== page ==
Using relative clauses
Home learning focus
Learn how to use relative clauses to add detail to a setting description.
This lesson includes:
Remind yourself what relative clauses are by watching this video.
Watch this video to understand what relative clauses are and how they can be used in your writing.
A relative clause can be used to give additional information about a noun (naming word). They are introduced by a relative pronoun like 'that', 'which', 'who', 'whose', 'where' and 'when'.
For example: 'I won’t stand by the man who smells of slime'.
They can be used to create complex sentences as they are a type of subordinate clause. A subordinate clause is a part of a sentence that adds additional information to the main clause.
Relative clauses come directly after the noun they are referring to. This might be at the end of a sentence or embedded into the middle of a sentence. If it is embedded into the middle of a sentence, the relative clause is usually surrounded by commas.
Relative clauses are introduced by a relative pronoun. The relative pronoun used depends on the person or type of thing you are writing about. Relative pronouns include:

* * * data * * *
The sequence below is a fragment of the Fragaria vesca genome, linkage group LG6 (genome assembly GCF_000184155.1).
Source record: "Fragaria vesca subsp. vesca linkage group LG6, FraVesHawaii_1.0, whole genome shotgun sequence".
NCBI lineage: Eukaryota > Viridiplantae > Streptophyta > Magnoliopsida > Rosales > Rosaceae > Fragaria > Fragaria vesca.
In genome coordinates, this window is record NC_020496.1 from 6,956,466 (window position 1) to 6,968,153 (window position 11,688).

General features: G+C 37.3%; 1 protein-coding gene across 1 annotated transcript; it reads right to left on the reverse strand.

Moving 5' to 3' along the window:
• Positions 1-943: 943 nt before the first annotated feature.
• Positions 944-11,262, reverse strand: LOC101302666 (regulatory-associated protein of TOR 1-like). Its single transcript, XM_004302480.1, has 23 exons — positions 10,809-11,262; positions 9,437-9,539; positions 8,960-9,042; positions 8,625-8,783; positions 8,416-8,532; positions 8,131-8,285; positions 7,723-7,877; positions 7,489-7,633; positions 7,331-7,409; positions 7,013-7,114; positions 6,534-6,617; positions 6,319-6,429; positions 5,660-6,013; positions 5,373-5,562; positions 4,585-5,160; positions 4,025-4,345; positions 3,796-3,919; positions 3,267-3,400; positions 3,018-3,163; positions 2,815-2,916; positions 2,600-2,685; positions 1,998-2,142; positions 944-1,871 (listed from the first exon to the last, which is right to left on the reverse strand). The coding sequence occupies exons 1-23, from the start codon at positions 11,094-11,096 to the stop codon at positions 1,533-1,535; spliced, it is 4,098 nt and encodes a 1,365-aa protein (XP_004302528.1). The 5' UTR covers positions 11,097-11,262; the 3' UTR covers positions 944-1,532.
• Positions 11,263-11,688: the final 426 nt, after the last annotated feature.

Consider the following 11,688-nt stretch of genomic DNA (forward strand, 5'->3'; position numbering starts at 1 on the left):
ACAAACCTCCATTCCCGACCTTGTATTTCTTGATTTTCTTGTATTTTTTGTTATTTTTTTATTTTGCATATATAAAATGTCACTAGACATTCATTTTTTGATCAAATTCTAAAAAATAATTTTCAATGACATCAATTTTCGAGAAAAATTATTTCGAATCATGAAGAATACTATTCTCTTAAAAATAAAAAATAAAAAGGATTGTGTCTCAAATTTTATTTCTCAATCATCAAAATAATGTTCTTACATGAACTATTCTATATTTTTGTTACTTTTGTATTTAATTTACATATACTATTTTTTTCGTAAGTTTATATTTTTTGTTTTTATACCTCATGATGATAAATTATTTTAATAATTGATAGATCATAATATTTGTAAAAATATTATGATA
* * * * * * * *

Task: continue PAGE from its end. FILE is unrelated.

- ‘Who’ - A person or people.
- ‘Which’ - An object, a place or animals.
- ‘That’ - An object, a place or a person.
- 'When’ - A time.
- ‘Where’ - A place.
- Two simple sentences: ‘Milly played her ukulele to her sister Martha. She was in her bedroom.’
Below, the relative pronoun, ‘who’, is used to create a relative clause so these two simple sentences can be connected. ‘She was in her bedroom’ is extra information, so this forms the relative clause.
- Relative clause sentence:
‘Milly, who was in her bedroom, played her ukulele to her sister Martha.'
You may need paper and a pen or pencil for some of these activities.
Can you highlight the relative clauses in the text?
1) Look at this picture of a bear.
2) Now, think about what the bear might be able to hear, smell, feel or taste as it hides.
3) Write three sentences about the picture that include both:
- a relative clause
- one of the five senses
The tall trees, that were shielding the bear, creaked and moaned. The cute bear, who could taste honey on his lips, felt the tree dance in the wind as he hid behind it.
Remember, if you take the relative clause out of your sentence, it should still make sense.
You can either print out this activity sheet or write your answers on a piece of paper.
Explore relative clauses more by trying this fun activity.